Like some seasonal jobs, travel nursing for three-month increments can feel the same. You meet people, but you know you’re leaving, and they know you are leaving. The staff have seen HUNDREDS of people come and go, so why should they take the time? As a traveler you will meet people you vibe with but if there wasn’t a connection when you leave you may feel, ‘what’s the point?’ This exciting lifestyle can become routine, which is part of the reason why most travelers average about three years of travel nursing before wanting a change. So while I have gone to the wedding of someone I knew a month, and been on week-long backpacking trips with people I knew a day, it’s nice to see people and build some relationships, and still feel out of the politics.

Bob Goldnetz out for a bike ride

5. Still being a traveler

At the moment, I have the best of both worlds. I feel accepted and liked by staff, but I can still play the ‘I am a traveler too’ card. I can help new travelers who feel overwhelmed or lost in the fray, since they have the same questions I did when I started and I can be a resource to them.

Also, depending on the environment, there is still the opportunity to learn by floating to different ICUs/ floors, seeing a different patient population, etc. If you are at one location a little longer, the staff will be more willing to train you on equipment or protocols you would not normally be privy to.

6. Professional growth

Another perk is the opportunity for personal growth I get by taking opportunities that were more difficult when I was picking my life up and moving consistently.

Picking up a side gig is something else you might be interested in. I’m sure you have a good overtime rate, but it’s nice to get out of the hospital. Most of us don’t work to live — many travel solely for the money, but it’s nice to delve into some other professional activities too. In the past I have utilized my nursing skills to work at IV therapy clinics. I did this in Denver and loved it. I met a lot of people in the mobile IV RV at Spartan races and helping people at the clinic. It was kush, fun, and low stress. If you aren’t looking in the medical field for supplemental income there are hundreds of other things you could do: teaching, coaching, volunteering — there is a side gig for everything.

7. Personal growth

Hobby growth is another thing I have been craving. In high school, I took some woodworking classes, and because I had no artistic or music ability I found this to be an interesting creative outlet. I will also admit it made me feel pretty manly! But it’s difficult to do woodworking projects when it takes a mini shop’s worth of tools and storage.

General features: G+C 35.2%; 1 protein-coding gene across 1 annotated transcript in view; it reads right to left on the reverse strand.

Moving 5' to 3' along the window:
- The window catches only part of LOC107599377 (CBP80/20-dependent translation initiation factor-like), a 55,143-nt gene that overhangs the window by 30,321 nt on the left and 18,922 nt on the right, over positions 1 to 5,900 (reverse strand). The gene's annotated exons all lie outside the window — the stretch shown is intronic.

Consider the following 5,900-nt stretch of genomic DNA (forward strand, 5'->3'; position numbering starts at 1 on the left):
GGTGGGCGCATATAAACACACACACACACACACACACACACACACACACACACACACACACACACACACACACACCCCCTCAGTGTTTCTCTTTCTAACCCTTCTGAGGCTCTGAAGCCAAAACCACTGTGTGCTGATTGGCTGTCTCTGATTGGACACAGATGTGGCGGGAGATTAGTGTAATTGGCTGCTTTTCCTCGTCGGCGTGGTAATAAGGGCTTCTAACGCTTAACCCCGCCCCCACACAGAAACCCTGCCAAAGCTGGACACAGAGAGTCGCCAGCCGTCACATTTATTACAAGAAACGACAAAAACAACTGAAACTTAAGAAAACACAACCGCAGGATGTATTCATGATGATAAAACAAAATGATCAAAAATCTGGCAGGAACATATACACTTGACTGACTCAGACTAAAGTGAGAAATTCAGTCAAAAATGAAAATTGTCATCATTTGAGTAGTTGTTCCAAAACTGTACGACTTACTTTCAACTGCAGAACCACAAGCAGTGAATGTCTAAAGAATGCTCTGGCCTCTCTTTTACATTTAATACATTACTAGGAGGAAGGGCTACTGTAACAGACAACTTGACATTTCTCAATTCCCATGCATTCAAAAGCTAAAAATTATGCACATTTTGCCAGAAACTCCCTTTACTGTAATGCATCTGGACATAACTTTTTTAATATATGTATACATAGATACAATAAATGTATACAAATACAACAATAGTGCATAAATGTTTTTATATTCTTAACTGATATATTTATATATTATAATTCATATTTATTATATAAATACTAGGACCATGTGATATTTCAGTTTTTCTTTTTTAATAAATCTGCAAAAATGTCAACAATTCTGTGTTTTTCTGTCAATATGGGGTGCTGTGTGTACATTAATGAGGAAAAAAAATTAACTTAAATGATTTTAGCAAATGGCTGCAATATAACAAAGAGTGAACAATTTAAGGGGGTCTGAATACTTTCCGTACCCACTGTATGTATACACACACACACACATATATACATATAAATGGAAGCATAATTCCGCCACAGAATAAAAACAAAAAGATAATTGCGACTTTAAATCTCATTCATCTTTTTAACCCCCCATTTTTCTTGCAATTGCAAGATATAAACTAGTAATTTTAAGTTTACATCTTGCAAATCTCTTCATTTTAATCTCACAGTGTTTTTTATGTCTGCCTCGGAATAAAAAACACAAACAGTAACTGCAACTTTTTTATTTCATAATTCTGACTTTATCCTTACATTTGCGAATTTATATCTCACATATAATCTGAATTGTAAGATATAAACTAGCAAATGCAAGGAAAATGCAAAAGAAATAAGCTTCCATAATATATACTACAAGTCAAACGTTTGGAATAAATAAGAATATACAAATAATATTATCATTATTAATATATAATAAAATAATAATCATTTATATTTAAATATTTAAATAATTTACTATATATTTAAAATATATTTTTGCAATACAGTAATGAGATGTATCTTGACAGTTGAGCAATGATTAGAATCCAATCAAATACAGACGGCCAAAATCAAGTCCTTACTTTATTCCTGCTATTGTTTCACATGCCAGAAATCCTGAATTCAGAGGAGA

I found this true for many things. Say you like rock climbing and get involved at the local gym. I knew a guy who got into coaching at the local gym and loved it. He also got to climb for free and got involved with setting routes, something he had never done before. The same thing could be said for someone who loves volleyball or soccer, maybe you have always wanted to coach, or maybe you want to play in a league. I enjoyed an extended stay in Salt Lake City and was fortunate to be on soccer, kickball, and spike ball teams. Along with coaching, maybe you want to teach. You’re a yogi, you found a routine, instructor, and classes you like — maybe you are ready for teacher training. Really just about any interest that takes time: painting, pottery, sailing. I hope one day to start my pilot’s training. Of course, you could travel with your easels and paints, but for someone new getting involved or someone serious on a passion, a home base and consistency is key.

Bob Goldnetz and family

8. Being home more often

And then there are the sentimental reasons. Unfortunately, life isn’t always smiles and rainbows. Maybe you or your family have some healthcare needs or illnesses that need to be attended to. And at the end of the day, what is life without family and friends? We all miss holidays, birthdays, and celebrations. As a local, it’s nice to know you will be around. It’s easier to make plans when you know where you will be based. I have never been a planner, but it has been nice knowing I will be around and be able to have people come visit.

Although I miss the traveling and love road trips, I enjoyed not driving through Kansas this year. In addition, while I have had to unpack and repack the car with baby stuff, not having to repack my life (and endlessly browse the web for housing) has been a bit of a relief. And at the end of the day, I was a gear guy, not a stuff guy — for a while my bike was worth more than my car! I have to say it’s been refreshing to have a nice blender, pots, pans, knives, a more regimented diet, bulk foods, tools, and books.

Looking for local travel nursing jobs? Give us a call at 800.866.0407 or check out RNnetwork’s latest travel nurse jobs.

About the author

Bob Goldnetz

Bob Goldnetz is an ICU travel nurse whose goal is to follow his hobbies across the world and experience as many cultures, cuisines, and cups of coffee along the way as he can. When he’s not taking care of patients, he’s probably traveling abroad or out-of-cell-service backpacking, snowboarding, skiing, surfing, mountain biking, paragliding, or rock climbing.